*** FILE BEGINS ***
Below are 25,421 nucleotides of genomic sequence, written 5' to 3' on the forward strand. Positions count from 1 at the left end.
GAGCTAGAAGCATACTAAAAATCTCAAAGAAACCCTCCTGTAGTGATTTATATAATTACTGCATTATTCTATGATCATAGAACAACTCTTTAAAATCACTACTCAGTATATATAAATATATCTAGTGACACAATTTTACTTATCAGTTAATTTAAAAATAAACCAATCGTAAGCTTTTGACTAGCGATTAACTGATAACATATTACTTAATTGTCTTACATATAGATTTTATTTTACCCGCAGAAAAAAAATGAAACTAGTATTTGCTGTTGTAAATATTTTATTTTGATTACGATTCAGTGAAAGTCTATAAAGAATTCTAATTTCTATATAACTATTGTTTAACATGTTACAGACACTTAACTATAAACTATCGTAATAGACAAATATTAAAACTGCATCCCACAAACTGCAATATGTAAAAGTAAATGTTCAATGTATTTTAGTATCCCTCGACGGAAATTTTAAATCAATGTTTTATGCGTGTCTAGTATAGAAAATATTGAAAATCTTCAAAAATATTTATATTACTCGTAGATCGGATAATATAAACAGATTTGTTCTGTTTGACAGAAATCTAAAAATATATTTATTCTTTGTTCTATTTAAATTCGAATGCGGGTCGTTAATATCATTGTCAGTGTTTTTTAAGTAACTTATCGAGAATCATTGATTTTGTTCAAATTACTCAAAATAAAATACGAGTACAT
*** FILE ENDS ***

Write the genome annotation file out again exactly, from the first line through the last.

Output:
Below are 25,421 nucleotides of genomic sequence, written 5' to 3' on the forward strand. Positions count from 1 at the left end.
GAGCTAGAAGCATACTAAAAATCTCAAAGAAACCCTCCTGTAGTGATTTATATAATTACTGCATTATTCTATGATCATAGAACAACTCTTTAAAATCACTACTCAGTATATATAAATATATCTAGTGACACAATTTTACTTATCAGTTAATTTAAAAATAAACCAATCGTAAGCTTTTGACTAGCGATTAACTGATAACATATTACTTAATTGTCTTACATATAGATTTTATTTTACCCGCAGAAAAAAAATGAAACTAGTATTTGCTGTTGTAAATATTTTATTTTGATTACGATTCAGTGAAAGTCTATAAAGAATTCTAATTTCTATATAACTATTGTTTAACATGTTACAGACACTTAACTATAAACTATCGTAATAGACAAATATTAAAACTGCATCCCACAAACTGCAATATGTAAAAGTAAATGTTCAATGTATTTTAGTATCCCTCGACGGAAATTTTAAATCAATGTTTTATGCGTGTCTAGTATAGAAAATATTGAAAATCTTCAAAAATATTTATATTACTCGTAGATCGGATAATATAAACAGATTTGTTCTGTTTGACAGAAATCTAAAAATATATTTATTCTTTGTTCTATTTAAATTCGAATGCGGGTCGTTAATATCATTGTCAGTGTTTTTTAAGTAACTTATCGAGAATCATTGATTTTGTTCAAATTACTCAAAATAAAATACGAGTACAT